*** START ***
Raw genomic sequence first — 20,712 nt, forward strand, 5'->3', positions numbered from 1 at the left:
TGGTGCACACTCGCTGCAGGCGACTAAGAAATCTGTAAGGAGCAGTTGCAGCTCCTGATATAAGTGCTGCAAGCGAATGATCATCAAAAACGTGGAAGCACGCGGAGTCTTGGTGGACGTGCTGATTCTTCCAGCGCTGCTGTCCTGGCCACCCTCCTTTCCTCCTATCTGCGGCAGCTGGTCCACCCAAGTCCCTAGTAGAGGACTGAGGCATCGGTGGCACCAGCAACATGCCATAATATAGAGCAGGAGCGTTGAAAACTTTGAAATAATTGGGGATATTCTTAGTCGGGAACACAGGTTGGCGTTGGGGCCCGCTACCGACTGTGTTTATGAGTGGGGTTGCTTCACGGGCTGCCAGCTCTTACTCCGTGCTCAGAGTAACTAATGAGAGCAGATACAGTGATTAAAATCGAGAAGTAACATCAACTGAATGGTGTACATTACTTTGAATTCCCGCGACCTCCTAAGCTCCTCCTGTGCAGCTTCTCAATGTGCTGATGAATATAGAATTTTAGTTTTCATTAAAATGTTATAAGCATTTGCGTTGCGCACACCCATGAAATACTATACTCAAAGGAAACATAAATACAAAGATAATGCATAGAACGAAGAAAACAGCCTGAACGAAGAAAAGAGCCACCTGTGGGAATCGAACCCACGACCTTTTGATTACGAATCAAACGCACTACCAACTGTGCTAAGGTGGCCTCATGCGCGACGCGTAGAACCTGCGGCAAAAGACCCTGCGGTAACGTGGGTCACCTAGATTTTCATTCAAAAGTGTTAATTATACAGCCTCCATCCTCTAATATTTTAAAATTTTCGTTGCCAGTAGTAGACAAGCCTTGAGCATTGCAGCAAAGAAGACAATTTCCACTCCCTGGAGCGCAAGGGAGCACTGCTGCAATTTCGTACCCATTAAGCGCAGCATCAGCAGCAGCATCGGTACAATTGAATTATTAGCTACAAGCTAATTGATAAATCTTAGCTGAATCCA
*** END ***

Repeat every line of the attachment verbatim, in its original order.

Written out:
Raw genomic sequence first — 20,712 nt, forward strand, 5'->3', positions numbered from 1 at the left:
TGGTGCACACTCGCTGCAGGCGACTAAGAAATCTGTAAGGAGCAGTTGCAGCTCCTGATATAAGTGCTGCAAGCGAATGATCATCAAAAACGTGGAAGCACGCGGAGTCTTGGTGGACGTGCTGATTCTTCCAGCGCTGCTGTCCTGGCCACCCTCCTTTCCTCCTATCTGCGGCAGCTGGTCCACCCAAGTCCCTAGTAGAGGACTGAGGCATCGGTGGCACCAGCAACATGCCATAATATAGAGCAGGAGCGTTGAAAACTTTGAAATAATTGGGGATATTCTTAGTCGGGAACACAGGTTGGCGTTGGGGCCCGCTACCGACTGTGTTTATGAGTGGGGTTGCTTCACGGGCTGCCAGCTCTTACTCCGTGCTCAGAGTAACTAATGAGAGCAGATACAGTGATTAAAATCGAGAAGTAACATCAACTGAATGGTGTACATTACTTTGAATTCCCGCGACCTCCTAAGCTCCTCCTGTGCAGCTTCTCAATGTGCTGATGAATATAGAATTTTAGTTTTCATTAAAATGTTATAAGCATTTGCGTTGCGCACACCCATGAAATACTATACTCAAAGGAAACATAAATACAAAGATAATGCATAGAACGAAGAAAACAGCCTGAACGAAGAAAAGAGCCACCTGTGGGAATCGAACCCACGACCTTTTGATTACGAATCAAACGCACTACCAACTGTGCTAAGGTGGCCTCATGCGCGACGCGTAGAACCTGCGGCAAAAGACCCTGCGGTAACGTGGGTCACCTAGATTTTCATTCAAAAGTGTTAATTATACAGCCTCCATCCTCTAATATTTTAAAATTTTCGTTGCCAGTAGTAGACAAGCCTTGAGCATTGCAGCAAAGAAGACAATTTCCACTCCCTGGAGCGCAAGGGAGCACTGCTGCAATTTCGTACCCATTAAGCGCAGCATCAGCAGCAGCATCGGTACAATTGAATTATTAGCTACAAGCTAATTGATAAATCTTAGCTGAATCCA